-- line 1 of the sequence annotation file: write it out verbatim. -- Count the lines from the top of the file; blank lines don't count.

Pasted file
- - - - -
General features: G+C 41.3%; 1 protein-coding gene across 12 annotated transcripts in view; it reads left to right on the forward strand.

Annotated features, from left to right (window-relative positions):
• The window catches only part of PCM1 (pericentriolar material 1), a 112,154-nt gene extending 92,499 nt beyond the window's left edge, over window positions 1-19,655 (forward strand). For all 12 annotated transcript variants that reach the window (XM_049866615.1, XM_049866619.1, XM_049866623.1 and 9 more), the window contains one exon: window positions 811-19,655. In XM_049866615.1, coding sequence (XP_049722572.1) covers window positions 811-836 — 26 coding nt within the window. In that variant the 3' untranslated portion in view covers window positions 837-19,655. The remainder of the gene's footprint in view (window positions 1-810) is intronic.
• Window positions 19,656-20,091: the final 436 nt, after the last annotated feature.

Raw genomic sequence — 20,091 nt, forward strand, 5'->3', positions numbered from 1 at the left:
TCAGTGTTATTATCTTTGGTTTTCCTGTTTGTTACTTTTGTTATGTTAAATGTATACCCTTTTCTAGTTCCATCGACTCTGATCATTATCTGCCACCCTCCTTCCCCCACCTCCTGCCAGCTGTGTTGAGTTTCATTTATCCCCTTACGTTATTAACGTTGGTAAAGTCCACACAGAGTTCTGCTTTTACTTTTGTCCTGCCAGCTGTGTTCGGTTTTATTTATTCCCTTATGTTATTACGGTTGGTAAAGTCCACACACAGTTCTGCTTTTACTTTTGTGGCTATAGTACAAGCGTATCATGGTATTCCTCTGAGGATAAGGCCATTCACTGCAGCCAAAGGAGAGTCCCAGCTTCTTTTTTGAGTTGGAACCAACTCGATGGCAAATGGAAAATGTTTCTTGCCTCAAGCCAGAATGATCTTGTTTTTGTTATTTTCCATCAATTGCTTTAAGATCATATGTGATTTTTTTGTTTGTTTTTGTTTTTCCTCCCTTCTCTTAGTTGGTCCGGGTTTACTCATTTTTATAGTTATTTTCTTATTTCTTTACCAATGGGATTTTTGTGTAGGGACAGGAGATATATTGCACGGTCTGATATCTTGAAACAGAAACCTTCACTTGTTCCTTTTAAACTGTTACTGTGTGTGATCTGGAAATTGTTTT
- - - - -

General features: G+C 41.3%; 1 protein-coding gene across 12 annotated transcripts in view; it reads left to right on the forward strand.